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Ricardo Sabates

Position/Status

Reader in Education

Chair of Educational Leadership, Policy, Evaluation & Change (ELPEC) Academic Group

Coordinator MPhil in Education, Globalisation and International Development

E-mail Address

rs867@cam.ac.uk

Phone

+44 (0)1223 767669

Qualifications

  • PhD Development (University of Wisconsin-Madison, USA)
  • MSc Economics (University of Wisconsin-Madison, USA)
  • BA Honours (ITAM, Mexico)

Membership of Professional Bodies/Associations

  • Member of the Research for Equitable Access and Learning (REAL) Centre, University of Cambridge
  • Research Fellow, Centre for International Education, University of Sussex
  • Member of British Association for International and Comparative Education BAICE
  • Member of the Society for Longitudinal and Life Course Studies

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Profile

Dr Ricardo Sabates Aysa is Reader in Education at the University of Cambridge. He has published widely on the social benefits of education in the UK and internationally, access to education in less developed nations, and educational inequalities over the life course. His research interests include issues of education in the context of development, in particular the role of parents, schools and other institutions in narrowing educational inequalities over time. Ricardo is a Research Fellow at the Centre for International Education, University of Sussex, and previously a Reader in International Education and Development also at the University of Sussex.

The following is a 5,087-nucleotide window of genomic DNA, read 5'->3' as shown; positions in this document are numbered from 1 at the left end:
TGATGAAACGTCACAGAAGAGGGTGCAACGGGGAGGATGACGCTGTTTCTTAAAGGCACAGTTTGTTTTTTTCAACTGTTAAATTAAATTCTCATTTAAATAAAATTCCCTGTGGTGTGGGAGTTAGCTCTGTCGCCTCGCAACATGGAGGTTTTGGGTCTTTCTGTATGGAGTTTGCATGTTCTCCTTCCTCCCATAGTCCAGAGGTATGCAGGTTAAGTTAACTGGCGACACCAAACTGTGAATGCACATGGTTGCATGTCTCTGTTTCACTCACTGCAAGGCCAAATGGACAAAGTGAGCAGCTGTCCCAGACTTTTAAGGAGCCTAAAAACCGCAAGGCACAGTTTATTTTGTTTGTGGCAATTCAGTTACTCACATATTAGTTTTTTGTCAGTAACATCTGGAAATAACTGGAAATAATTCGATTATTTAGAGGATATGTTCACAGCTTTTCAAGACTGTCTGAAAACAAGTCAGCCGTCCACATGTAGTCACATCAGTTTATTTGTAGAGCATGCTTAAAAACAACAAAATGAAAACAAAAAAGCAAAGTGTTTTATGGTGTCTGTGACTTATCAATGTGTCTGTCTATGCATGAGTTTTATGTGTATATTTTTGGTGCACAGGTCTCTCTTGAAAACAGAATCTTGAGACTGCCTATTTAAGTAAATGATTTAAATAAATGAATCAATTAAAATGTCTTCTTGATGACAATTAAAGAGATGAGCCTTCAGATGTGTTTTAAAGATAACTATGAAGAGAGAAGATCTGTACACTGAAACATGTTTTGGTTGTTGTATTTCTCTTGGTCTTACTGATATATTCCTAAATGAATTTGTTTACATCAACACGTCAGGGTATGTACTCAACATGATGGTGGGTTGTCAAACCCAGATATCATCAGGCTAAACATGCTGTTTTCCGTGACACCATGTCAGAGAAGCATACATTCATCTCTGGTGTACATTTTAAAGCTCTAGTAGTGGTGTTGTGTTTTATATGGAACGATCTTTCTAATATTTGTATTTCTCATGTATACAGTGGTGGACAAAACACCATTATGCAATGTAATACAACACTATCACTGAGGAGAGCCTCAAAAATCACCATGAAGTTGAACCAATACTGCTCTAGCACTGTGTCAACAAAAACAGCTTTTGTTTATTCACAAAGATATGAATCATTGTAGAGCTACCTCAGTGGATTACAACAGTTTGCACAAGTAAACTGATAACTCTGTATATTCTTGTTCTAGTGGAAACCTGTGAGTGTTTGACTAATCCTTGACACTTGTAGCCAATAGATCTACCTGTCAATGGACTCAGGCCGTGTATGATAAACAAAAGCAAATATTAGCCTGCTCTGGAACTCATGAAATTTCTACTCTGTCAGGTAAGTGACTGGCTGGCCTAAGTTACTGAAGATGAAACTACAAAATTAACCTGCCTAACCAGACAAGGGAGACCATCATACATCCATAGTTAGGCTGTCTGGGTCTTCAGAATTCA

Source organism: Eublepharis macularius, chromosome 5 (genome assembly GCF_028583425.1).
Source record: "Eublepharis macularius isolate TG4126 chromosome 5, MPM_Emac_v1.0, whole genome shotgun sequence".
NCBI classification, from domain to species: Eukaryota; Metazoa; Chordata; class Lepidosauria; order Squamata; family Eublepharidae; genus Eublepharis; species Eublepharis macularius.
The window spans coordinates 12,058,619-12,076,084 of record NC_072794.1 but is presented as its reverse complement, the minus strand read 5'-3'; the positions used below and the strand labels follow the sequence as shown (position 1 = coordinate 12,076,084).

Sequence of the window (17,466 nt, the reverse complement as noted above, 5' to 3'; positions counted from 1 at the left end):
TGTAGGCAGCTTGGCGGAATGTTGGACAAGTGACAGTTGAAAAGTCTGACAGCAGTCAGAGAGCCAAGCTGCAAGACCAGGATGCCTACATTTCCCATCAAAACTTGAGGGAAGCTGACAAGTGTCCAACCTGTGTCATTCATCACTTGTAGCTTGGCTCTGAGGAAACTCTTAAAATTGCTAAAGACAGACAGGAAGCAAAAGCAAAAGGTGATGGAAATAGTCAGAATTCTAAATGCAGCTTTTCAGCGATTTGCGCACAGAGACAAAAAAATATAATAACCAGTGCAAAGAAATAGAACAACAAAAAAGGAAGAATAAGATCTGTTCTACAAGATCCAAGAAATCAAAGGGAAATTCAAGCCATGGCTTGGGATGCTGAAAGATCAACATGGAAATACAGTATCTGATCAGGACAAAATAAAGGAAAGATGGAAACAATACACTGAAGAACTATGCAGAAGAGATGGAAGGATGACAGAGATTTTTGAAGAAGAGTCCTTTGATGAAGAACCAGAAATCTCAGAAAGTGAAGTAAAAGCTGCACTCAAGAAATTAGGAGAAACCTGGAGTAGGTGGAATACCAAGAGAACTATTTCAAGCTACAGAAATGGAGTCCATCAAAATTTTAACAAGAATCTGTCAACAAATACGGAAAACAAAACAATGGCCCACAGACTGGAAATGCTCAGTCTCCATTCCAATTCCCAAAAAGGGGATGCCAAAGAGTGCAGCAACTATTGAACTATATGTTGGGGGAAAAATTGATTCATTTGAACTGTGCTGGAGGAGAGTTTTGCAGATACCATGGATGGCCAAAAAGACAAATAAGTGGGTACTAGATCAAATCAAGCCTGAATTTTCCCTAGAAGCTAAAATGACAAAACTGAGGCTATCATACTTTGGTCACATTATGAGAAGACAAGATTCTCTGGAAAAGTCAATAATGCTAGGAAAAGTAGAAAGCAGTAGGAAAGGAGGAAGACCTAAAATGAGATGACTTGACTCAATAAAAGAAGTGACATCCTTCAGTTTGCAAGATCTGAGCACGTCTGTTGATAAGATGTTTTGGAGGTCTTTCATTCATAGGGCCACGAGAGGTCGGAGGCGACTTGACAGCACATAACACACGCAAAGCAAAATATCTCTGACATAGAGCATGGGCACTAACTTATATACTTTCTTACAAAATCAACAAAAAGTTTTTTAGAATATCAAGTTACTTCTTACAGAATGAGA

Ricardo has produced important evidence in the field of education using large scale datasets, applying quantitative methods to policy relevant questions.  His paper ‘Who gets what? Is improved access to basic education pro-poor in SSA?’ (with Professor Keith Lewin) published in the International Journal of Educational Development, was awarded the Joyce Caine award in 2012 for outstanding scholar article exploring themes related to Africa.

Ricardo lived and worked in Rwanda between 2012 and 2014 where he was engaged in supporting national and international NGOs with the design of project evaluations. He reviewed proposals for the Innovation for Education Fund Rwanda, and assisted DfID and the Government of Rwanda with the selection of relevant innovative projects.

Academic Area/Links


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Research Topics

  • Outcomes of education: health and social participation
  • Educational inequality over the life course
  • Quantitative methods
  • Economics of education

Prospective PhD Applications

Ricardo would welcome informal contact from prospective PhD students on areas to do with his research.

Current Research Project(s)

  • Improving Understanding of Complementary Basic Education in Ghana (led by IMC Worldwide and funded by DFID)
  • What works to promote girls' secondary education (led by Professor Pauline Rose and funded by Camfed)
  • Measurement of equity in education (Professor Pauline Rose & Dr Ben Alcott and funded by UNESCO UIS)
  • Long-term effects of Accelerated Learning in Ethiopia (led by the University of Sussex and funded by Geneva Global)